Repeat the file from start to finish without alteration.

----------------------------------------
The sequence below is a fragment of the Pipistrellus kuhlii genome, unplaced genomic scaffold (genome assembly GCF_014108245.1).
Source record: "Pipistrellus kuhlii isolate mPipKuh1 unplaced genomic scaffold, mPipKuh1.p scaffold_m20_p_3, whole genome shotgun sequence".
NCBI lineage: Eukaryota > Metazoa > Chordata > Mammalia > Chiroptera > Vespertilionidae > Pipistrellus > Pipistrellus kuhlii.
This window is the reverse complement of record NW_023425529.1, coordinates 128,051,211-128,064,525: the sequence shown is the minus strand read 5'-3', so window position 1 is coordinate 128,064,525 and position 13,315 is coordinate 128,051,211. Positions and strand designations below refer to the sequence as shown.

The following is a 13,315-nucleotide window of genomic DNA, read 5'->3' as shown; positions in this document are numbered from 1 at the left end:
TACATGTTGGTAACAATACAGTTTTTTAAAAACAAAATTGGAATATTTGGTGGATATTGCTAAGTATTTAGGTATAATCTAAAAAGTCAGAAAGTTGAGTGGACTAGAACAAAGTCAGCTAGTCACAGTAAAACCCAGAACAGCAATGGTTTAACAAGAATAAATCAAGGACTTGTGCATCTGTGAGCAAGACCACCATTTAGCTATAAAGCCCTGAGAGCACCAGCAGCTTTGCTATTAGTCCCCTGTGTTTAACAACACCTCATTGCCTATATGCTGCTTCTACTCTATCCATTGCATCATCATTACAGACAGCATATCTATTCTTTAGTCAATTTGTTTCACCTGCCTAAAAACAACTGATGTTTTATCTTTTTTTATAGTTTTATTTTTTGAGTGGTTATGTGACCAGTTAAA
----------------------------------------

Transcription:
The sequence below is a fragment of the Pipistrellus kuhlii genome, unplaced genomic scaffold (genome assembly GCF_014108245.1).
Source record: "Pipistrellus kuhlii isolate mPipKuh1 unplaced genomic scaffold, mPipKuh1.p scaffold_m20_p_3, whole genome shotgun sequence".
NCBI lineage: Eukaryota > Metazoa > Chordata > Mammalia > Chiroptera > Vespertilionidae > Pipistrellus > Pipistrellus kuhlii.
This window is the reverse complement of record NW_023425529.1, coordinates 128,051,211-128,064,525: the sequence shown is the minus strand read 5'-3', so window position 1 is coordinate 128,064,525 and position 13,315 is coordinate 128,051,211. Positions and strand designations below refer to the sequence as shown.

The following is a 13,315-nucleotide window of genomic DNA, read 5'->3' as shown; positions in this document are numbered from 1 at the left end:
TACATGTTGGTAACAATACAGTTTTTTAAAAACAAAATTGGAATATTTGGTGGATATTGCTAAGTATTTAGGTATAATCTAAAAAGTCAGAAAGTTGAGTGGACTAGAACAAAGTCAGCTAGTCACAGTAAAACCCAGAACAGCAATGGTTTAACAAGAATAAATCAAGGACTTGTGCATCTGTGAGCAAGACCACCATTTAGCTATAAAGCCCTGAGAGCACCAGCAGCTTTGCTATTAGTCCCCTGTGTTTAACAACACCTCATTGCCTATATGCTGCTTCTACTCTATCCATTGCATCATCATTACAGACAGCATATCTATTCTTTAGTCAATTTGTTTCACCTGCCTAAAAACAACTGATGTTTTATCTTTTTTTATAGTTTTATTTTTTGAGTGGTTATGTGACCAGTTAAA